“This season for us has been an uneventful one as far as for mature bucks. But we are not giving up by any means. There is still time and opportunity to harvest one, and to do that we are going to have to hunt the travel routes from bedding areas to feeding areas and along the thickets and bottoms where they seem to be moving the most. 

“It’s been a slow go for the most part, and we haven’t seen a lot of deer movement at all. The does seem to be more abundant this year, but not the bucks. Even the young bucks seem to be fewer in number. 

“The best time is any time, so get out there and hunt. Until next year, we will be getting ready for all those long-

GON member Bo Brook, of Henry County, killed this 17-inch wide 8-pointer in Crawford County on Oct. 19 while hunting with a muzzleloader.

bearded gobblers that have teased us all deer season. God bless!”

Early County: Sam Klement, a member of PSE and Realtree pro hunting team, hunts primarily on his land ‘Hooch’ land in Early County. “As I write this blog Dec. 13, our southwest Georgia deer appear to be right on their typical rut schedule,” Sam said. “The deer in Clay County in the Fort Gaines/Cuthbert area are running does pretty hard, and I am hearing some reports of solid deer being shot. In Early County we typically follow Clay in terms of rutting approximately five days behind. So this weekend and next week should be ideal times to start pulling some all-day hunts.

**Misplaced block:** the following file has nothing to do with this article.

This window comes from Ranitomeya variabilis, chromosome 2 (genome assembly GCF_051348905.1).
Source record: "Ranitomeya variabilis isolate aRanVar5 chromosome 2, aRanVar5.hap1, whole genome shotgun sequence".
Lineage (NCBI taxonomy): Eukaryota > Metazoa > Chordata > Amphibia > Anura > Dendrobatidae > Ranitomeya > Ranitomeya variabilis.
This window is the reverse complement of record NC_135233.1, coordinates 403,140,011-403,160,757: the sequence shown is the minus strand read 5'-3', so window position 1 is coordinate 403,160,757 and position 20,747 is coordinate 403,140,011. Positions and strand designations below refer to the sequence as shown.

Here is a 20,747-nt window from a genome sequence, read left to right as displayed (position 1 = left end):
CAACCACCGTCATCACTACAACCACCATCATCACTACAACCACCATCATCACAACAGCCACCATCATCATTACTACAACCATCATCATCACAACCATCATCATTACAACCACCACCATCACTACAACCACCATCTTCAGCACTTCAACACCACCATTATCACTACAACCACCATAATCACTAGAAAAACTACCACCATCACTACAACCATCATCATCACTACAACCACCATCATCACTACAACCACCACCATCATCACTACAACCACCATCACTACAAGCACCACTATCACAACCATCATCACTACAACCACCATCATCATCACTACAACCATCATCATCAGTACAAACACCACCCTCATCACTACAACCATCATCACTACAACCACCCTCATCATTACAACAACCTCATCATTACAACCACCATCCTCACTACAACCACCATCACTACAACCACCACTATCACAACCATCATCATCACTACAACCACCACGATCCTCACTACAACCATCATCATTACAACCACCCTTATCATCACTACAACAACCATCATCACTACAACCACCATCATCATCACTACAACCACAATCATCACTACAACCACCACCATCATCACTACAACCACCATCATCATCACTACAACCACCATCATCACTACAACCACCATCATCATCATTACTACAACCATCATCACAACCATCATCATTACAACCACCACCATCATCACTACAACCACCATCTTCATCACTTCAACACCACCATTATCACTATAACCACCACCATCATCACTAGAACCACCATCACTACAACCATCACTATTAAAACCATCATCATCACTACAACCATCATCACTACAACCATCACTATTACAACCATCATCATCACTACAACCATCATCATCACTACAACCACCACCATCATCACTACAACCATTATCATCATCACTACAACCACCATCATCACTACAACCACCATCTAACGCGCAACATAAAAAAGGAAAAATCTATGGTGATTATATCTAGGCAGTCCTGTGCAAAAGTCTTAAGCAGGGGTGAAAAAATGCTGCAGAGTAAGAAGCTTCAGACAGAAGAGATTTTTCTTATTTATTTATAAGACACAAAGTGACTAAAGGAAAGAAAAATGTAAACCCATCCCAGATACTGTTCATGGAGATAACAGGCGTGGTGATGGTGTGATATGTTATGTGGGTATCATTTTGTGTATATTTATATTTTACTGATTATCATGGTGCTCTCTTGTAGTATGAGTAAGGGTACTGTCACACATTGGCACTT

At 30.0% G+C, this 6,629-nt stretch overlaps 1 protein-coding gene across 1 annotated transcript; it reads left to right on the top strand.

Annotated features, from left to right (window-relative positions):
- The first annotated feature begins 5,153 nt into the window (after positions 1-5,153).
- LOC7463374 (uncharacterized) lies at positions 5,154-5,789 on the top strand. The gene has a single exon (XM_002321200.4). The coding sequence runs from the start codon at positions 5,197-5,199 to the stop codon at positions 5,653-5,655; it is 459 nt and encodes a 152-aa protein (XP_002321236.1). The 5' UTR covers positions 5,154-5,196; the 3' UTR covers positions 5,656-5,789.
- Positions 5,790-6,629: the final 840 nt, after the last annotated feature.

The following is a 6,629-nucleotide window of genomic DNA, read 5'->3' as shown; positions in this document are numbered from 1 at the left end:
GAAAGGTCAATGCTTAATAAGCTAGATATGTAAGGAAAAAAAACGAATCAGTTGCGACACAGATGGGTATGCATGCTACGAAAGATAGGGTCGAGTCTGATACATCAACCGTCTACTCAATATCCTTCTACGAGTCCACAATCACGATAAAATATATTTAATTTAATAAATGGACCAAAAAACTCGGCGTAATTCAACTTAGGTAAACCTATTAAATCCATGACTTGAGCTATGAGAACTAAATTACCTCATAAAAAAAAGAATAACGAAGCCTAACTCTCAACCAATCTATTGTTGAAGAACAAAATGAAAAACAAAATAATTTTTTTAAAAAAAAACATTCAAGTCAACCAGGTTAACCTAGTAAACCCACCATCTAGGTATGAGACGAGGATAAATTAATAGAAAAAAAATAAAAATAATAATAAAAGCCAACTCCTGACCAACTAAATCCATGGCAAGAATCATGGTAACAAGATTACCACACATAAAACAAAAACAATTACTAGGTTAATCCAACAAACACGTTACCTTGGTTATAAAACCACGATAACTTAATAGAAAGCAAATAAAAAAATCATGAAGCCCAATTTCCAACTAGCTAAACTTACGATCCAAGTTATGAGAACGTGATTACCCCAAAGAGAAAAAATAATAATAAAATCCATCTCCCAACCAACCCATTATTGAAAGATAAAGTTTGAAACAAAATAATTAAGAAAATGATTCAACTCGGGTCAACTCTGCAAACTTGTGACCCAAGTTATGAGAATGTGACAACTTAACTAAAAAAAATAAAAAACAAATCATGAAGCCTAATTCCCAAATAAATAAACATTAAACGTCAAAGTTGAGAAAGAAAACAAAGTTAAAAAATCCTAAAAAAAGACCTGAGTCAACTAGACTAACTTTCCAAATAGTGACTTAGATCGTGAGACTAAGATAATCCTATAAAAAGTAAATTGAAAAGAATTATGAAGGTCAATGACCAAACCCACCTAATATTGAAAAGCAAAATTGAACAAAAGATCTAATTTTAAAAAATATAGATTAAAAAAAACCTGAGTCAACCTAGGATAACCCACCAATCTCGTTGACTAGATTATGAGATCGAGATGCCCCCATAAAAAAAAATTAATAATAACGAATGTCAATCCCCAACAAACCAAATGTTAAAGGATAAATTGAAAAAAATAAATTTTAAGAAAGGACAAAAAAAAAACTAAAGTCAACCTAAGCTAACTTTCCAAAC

“This past Monday on Dec. 10 we had a major cold front push through, and it was pseudo sleet/rain in the afternoon. I felt like the deer might be moving, since I was just starting to get some good daytime photos of mature bucks checking and working scrapes. After slipping into a set I hung in June, waiting for a day like this to give it a try, I let things settle down and lightly tickled my antlers on a string pull rope. After a 15- to 20-minute period, I hit them again much harder and aggressive followed by a few loud grunts. This buck was bedded where I figured deer may be and stepped out blown up and licking his nose. He slowly worked his way into bow range, stopping a few times to check the wind and hit a couple of saplings. 

First deer with a bow, and it’s a piebald buck. Zack Peebles, of Vidalia, got this 8-pointer in Emanuel County on Sept. 30. “I’ve watched him for two years. That day my 5-year-old niece begged me to take her hunting, and he stepped out,” said Zack.